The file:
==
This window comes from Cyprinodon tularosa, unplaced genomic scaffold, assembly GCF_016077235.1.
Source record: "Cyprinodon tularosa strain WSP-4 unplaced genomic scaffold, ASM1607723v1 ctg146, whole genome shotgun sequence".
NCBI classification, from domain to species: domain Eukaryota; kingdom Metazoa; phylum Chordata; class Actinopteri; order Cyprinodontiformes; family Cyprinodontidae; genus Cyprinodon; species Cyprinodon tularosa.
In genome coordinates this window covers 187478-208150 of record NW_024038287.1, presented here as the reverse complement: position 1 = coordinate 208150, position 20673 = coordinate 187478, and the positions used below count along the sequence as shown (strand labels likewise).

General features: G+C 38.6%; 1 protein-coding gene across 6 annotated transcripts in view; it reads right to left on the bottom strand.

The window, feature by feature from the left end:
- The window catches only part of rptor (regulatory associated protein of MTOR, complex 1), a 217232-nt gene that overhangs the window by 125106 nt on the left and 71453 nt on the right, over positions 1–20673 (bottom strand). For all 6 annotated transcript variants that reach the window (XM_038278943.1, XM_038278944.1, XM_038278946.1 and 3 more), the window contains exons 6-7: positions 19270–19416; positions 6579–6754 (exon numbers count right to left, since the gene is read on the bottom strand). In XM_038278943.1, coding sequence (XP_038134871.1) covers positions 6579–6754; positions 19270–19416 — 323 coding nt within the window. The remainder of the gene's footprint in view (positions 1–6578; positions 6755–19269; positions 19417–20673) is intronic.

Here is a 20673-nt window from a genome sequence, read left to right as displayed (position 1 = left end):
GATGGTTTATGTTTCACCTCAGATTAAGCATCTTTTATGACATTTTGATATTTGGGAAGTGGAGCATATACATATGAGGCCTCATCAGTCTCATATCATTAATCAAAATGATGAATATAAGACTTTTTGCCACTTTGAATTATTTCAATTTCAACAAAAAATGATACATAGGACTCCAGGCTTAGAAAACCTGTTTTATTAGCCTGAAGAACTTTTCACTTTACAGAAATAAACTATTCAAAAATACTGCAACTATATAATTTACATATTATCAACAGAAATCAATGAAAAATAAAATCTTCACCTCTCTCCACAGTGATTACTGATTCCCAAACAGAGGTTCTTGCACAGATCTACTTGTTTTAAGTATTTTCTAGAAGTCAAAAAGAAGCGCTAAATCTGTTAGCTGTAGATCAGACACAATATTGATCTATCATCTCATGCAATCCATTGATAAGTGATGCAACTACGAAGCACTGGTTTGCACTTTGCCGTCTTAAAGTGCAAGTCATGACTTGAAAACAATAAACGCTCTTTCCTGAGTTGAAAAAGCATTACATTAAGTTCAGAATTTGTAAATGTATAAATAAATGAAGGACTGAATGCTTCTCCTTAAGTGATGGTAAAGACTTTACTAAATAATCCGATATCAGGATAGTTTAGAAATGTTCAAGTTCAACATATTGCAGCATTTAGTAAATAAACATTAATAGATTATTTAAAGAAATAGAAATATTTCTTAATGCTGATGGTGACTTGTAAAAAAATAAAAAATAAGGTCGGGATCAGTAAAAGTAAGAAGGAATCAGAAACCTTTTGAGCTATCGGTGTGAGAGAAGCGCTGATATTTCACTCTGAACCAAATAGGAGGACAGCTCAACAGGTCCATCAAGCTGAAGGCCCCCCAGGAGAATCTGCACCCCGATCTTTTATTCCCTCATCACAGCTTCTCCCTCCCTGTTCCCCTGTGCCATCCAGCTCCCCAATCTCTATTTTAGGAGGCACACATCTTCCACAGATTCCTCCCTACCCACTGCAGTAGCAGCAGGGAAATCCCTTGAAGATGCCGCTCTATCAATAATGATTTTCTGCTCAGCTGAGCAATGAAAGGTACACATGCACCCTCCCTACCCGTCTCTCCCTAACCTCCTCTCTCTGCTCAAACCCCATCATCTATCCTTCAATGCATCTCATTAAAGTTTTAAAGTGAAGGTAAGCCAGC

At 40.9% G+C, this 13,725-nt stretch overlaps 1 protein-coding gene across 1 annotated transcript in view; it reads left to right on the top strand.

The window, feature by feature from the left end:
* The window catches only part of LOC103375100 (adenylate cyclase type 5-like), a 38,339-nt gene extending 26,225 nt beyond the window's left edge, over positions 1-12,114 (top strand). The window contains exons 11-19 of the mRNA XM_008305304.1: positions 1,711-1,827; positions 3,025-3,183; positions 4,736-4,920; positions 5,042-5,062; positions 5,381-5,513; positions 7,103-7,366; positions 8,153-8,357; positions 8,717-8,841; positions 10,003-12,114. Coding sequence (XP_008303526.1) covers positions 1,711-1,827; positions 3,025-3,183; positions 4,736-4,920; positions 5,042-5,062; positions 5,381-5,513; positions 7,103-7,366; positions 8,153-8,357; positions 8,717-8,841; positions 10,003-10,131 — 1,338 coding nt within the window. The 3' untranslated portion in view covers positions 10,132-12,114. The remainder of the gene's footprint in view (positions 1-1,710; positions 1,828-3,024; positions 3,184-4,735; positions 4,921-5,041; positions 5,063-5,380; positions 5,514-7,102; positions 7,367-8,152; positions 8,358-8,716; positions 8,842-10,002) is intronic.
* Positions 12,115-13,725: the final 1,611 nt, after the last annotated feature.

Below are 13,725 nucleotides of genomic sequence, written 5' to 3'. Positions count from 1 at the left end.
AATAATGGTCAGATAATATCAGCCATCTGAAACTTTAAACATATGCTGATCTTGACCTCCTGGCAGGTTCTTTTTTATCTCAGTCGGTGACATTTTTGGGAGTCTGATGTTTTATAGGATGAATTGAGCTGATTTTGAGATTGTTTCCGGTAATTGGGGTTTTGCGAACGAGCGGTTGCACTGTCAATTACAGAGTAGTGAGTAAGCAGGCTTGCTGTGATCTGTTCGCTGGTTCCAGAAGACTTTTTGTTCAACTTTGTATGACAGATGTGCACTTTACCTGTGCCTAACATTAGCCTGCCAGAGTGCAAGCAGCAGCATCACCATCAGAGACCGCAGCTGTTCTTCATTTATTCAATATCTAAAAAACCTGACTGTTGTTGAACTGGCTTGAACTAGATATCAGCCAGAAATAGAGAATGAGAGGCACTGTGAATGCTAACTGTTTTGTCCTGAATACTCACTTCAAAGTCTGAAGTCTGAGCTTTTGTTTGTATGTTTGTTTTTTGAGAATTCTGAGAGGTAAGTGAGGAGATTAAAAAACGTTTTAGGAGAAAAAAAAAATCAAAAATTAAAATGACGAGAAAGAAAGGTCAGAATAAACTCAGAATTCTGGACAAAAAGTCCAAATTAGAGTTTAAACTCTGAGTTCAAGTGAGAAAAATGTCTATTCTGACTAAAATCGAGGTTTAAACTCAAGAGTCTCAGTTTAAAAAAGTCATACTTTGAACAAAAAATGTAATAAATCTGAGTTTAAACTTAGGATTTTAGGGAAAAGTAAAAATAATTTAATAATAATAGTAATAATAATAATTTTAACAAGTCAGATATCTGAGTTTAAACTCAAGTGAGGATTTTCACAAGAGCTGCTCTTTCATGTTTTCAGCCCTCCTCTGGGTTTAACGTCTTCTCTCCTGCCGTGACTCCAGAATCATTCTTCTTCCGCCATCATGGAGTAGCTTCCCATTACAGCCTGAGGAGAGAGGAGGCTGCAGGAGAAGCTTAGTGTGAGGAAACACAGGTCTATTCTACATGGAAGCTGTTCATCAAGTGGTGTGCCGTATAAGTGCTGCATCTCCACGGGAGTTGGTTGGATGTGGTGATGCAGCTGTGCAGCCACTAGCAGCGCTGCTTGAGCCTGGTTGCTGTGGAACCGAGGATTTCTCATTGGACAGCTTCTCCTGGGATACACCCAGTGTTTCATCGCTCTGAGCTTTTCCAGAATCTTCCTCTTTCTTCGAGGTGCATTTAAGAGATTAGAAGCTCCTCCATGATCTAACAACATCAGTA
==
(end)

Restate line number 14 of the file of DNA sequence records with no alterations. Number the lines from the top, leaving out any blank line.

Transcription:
Below are 13,725 nucleotides of genomic sequence, written 5' to 3'. Positions count from 1 at the left end.